Hi there.

Look, I have a birthmark on the top of my head.

Look, I have a birthmark on the top of my head.

Welcome to Nerve 10.

I’m Jordan, and I created this site because I couldn’t find mental health information on the Internet that I could relate to.

Nerve 10 is where you will find the most accessible, most meaningful mental health stories and poetry on the world wide web.

My goal is not to regurgitate technical terms and generic information—it’s to create a more realistic and helpful mental health narrative.

How My Suicidal Thoughts Led Me to Find Myself

How My Suicidal Thoughts Led Me to Find Myself

Has there ever been a time where it seems as though your entire world is crumbling down right before your eyes?

Where you don’t have any control over what is happening in your world?

Where you consistently feel like you are existing in a world that you should, instead, be living in?

This is where I was emotionally, physically, and mentally about a year ago.

I had just graduated from my master’s program in August 2017, and I was able to get a job quite quickly after graduating, which was great!

Even though I just completed a major accomplishment and was starting a new chapter in my life, there was a sense of emptiness and uncertainty that was forming in my world.

There was no way for me to control it.

I was thrown into a job where my employers did not give me the proper training.

Trying to navigate the duties that were assigned to me, and in the time frame and manner my employers wanted, was a daily struggle. Also, I was working a job that was new to me in terms of culture and environment—and a job where I was disrespected by coworkers frequently.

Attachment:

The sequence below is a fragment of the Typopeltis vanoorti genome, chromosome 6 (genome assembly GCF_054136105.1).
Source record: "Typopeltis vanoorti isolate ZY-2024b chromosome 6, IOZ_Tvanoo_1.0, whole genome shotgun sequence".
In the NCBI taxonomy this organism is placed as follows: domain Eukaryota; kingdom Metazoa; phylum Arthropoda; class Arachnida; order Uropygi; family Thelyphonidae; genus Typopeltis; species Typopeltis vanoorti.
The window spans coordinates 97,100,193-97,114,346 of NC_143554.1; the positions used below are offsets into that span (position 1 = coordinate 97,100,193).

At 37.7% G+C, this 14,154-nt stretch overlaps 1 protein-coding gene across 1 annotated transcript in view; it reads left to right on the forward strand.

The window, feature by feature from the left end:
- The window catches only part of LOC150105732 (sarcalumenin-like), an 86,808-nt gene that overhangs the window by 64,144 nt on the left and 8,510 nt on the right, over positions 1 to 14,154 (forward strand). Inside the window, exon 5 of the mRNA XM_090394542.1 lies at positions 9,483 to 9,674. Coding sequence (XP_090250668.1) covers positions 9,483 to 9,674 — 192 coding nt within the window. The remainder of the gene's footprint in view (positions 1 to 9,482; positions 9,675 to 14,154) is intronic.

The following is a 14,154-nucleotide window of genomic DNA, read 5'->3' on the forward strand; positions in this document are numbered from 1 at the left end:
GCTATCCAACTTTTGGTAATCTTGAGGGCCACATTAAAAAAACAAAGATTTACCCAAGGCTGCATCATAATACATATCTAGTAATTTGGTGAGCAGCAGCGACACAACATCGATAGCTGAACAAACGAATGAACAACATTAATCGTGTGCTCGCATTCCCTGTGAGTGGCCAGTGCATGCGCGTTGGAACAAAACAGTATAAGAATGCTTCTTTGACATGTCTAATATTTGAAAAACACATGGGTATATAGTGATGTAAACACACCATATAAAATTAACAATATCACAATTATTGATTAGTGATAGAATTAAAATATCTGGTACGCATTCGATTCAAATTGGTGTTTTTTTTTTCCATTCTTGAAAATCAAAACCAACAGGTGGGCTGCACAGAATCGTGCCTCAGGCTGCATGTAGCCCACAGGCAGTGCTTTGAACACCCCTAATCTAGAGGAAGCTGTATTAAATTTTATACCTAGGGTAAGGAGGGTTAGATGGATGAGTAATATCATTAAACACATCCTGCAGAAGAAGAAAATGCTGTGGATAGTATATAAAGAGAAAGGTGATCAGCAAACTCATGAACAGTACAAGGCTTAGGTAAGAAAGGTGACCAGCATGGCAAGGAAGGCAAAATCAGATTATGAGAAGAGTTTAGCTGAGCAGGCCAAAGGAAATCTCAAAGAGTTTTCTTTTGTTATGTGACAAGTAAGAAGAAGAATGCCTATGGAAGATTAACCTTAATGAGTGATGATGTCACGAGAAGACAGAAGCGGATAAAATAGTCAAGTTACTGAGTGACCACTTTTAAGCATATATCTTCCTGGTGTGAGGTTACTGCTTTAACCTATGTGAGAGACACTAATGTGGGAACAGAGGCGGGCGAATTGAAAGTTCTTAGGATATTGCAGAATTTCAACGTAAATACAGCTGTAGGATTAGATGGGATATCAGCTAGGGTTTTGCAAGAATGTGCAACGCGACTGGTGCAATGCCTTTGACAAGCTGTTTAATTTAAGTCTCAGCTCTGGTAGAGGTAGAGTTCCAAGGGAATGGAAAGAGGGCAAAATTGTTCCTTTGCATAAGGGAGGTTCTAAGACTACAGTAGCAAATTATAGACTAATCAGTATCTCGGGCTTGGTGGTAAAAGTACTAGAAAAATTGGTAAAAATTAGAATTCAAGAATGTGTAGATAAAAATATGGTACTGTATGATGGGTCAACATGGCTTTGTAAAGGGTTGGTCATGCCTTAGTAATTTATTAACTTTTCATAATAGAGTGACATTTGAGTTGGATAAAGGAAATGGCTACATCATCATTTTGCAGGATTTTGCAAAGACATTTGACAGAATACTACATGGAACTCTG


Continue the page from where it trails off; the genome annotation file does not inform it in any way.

To say that I was struggling was an understatement.

But no matter how I tried to “cope” with what was going on around me, I landed myself in a spot that I never thought I would be in.

Through the course of months, I was cruising through life and feeling like I was just a body here on earth.

I was starting to see symptoms in my body; I couldn’t get to sleep at night and if I did, I was crying myself to sleep.

I was fatigued all the time. I was having major anxiety.

I had a sense of hopelessness and mood swings and I was having frequent suicidal thoughts.

 If having suicidal thoughts was not enough, I was also stuck in my head the majority of the time.

And being stuck in my head, and not being able to shut off any of my thoughts, is one scary place to be.

This was not my first time dealing with suicidal thoughts.

The first time I had suicidal thoughts was back in my sophomore year of undergraduate school.

What triggered my first slew of suicidal thoughts was having the feeling of being alone and feeling that I had nobody to talk to.